The comparatively low presence of high-risk HPV in normal tissues and much higher prevalence in pre-cancerous and cancerous oropharyngeal lesions may suggest that HPV preferentially infects already developing oropharyngeal cancers [12–14]. Although it is possible that the low prevalence in healthy individuals might be attributable to other factors, including improper specimen collection or assay sensitivity, it is also possible that HPV may function to modulate the malignancy process in developing or established oropharyngeal tumors, as has been observed in studies of HPV infection in other developing cancers [29–39]. For example, recent epidemiologic and case-control studies have demonstrated that patients with HPV-positive oropharyngeal tumors had significantly improved survival rates [12, 40, 41] and therapeutic response rates when compared with HPV-negative controls . Several in vitro studies have recently investigated possible mechanisms that may account for these phenotypic changes in oropharyngeal cancers [25–27]. Evidence is now accumulating that HPV infection of some oropharyngeal cancers correlates with increased survival rates and better prognosis among some patients due to these changes in cellular responsiveness [40–45]. These studies highlight the need to understand not only the prevalence of oral HPV infection, but also the duration and persistence of such infections, due to their potential to affect oropharyngeal tumor progression.
It is likely that HPV may modulate the malignancy process in some tobacco- and alcohol-induced oropharyngeal cancers, but may also be the primary oncogenic factor for inducing carcinogenesis in a subset of patients without these traditional risk factors. Some evidence has demonstrated that non-tobacco and non-alcohol related oropharyngeal cancers were six times more likely to harbor HPV infections than case-matched controls . To accurately evaluate risk, more estimates of oral HPV prevalence among healthy adults are needed. International studies have evaluated HPV prevalence in healthy adults using biopsy samples, revealing prevalence rates that ranged from 0 to 15% [20, 47–51]. In addition, other studies have begun to report less invasive saliva and oral lavage-based testing methods to identify HPV among healthy adult saliva samples, revealing prevalence rates between 2.8 to 25% [15, 52–60].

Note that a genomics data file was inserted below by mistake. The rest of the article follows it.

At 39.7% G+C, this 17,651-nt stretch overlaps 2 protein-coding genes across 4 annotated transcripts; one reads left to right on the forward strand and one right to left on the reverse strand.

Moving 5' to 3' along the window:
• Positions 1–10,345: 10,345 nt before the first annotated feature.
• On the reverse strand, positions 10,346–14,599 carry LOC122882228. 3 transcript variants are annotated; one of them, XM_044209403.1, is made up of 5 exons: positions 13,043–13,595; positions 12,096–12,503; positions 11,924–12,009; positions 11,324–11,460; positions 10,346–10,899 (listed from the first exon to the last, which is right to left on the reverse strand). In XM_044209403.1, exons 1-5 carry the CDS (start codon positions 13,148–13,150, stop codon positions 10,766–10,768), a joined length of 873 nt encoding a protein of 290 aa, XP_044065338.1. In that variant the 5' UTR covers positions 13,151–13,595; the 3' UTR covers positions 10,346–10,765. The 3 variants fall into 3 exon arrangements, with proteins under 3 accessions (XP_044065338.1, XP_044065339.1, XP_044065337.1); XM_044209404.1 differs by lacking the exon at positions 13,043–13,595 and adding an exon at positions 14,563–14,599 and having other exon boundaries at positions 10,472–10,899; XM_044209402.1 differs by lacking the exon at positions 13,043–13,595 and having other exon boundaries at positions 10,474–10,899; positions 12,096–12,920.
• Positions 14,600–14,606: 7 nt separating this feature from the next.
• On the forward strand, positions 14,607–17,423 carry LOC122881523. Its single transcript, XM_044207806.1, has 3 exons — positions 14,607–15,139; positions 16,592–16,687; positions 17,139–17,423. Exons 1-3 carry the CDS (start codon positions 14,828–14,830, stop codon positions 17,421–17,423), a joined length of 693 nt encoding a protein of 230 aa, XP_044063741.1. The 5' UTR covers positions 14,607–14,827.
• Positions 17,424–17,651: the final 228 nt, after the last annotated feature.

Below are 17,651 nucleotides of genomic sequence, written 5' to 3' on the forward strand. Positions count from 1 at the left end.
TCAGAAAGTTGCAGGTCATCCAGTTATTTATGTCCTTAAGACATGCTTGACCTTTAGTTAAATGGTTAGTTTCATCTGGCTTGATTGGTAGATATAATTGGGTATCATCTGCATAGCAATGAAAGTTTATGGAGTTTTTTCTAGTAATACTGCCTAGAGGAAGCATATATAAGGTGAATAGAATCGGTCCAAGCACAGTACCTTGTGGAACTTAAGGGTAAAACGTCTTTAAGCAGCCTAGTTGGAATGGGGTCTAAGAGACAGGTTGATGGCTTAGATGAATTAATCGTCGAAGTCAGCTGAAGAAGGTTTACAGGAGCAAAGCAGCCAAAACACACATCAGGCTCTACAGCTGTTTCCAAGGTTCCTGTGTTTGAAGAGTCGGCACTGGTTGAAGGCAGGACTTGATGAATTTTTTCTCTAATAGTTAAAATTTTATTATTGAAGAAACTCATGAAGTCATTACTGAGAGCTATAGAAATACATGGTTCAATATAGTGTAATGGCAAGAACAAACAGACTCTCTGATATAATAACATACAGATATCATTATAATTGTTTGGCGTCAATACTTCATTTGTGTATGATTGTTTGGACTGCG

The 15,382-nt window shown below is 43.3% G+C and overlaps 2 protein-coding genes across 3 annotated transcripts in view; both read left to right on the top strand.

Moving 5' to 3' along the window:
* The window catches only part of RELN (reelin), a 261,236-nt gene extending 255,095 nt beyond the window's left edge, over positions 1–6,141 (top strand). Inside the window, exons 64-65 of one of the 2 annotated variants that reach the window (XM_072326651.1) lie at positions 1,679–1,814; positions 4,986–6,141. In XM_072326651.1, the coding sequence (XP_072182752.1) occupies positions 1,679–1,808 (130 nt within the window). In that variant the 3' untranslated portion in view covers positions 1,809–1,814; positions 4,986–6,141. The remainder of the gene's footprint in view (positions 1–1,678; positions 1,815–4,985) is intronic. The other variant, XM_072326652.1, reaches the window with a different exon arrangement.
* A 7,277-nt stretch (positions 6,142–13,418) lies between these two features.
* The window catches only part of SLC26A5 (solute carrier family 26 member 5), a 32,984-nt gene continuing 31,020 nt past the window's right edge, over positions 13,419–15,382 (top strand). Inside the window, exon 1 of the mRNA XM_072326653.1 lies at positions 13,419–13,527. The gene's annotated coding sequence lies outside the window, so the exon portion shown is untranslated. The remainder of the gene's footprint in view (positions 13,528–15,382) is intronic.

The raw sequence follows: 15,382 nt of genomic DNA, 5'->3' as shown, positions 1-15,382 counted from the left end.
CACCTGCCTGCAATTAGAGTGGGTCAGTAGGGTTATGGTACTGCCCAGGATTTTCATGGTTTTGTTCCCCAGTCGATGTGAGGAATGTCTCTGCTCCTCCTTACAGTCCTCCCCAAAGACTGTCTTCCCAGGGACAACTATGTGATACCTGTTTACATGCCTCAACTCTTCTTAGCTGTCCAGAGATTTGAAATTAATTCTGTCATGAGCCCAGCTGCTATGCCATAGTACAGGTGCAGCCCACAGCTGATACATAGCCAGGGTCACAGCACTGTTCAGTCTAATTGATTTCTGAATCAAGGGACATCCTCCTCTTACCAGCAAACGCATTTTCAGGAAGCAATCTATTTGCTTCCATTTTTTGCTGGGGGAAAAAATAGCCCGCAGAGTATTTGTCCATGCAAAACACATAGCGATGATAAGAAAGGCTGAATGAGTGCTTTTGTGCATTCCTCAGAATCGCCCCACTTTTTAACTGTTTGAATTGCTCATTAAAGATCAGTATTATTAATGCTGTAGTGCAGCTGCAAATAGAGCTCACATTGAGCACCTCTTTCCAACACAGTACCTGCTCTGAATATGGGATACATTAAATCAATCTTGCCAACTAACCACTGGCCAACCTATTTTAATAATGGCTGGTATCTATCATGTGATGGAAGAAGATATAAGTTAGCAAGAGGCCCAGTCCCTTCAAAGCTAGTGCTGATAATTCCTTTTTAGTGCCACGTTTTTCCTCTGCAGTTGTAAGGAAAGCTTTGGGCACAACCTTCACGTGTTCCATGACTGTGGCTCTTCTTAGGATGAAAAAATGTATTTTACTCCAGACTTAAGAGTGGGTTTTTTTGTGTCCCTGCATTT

Some of these oral HPV screening studies were performed in the US on normal, healthy adults, in addition to oropharyngeal cancer patients [57, 58, 61]. These studies have reported much lower rates, between 1.3 and 7%, than in previous international studies [47, 50, 53]. Based upon this information, the goal of this project was to perform a screening for the most prevalent high-risk HPV strains, HPV16 and HPV18, in normal healthy adults. This pilot study was performed in Nevada, a state recently documented to have increasing rates of oropharyngeal cancer between 1997 and 2005 - despite declining rates of tobacco and alcohol use in the state, as well as declining rates of oropharyngeal cancer nationally [23, 24]. The long-term goal is to provide more detailed information about high-risk oral HPV prevalence to allow for more robust estimates of oropharyngeal cancer risk.
The protocol for this study titled "The Prevalence of Oral Human Papilloma Virus (HPV) in the University of Nevada, Las Vegas - School of Dental Medicine (UNLV-SDM) Clinic Population" was filed, amended, and approved by the UNLV Office of Research Integrity - Human Subjects (OPRS#1002-3361) on April 9, 2010. In brief, subjects in this convenience sample were recruited by members of the UNLV-SDM Clinic during their dental visit on one of 15 clinic dates. Informed Consent was required and was conducted onsite. Inclusion criteria: subjects had to be 18 years old or older and must agree to participate. Exclusion criteria: subjects younger than 18 years of age, subjects that declined to participate, and subjects with prior diagnosis of oropharyngeal cancer were excluded.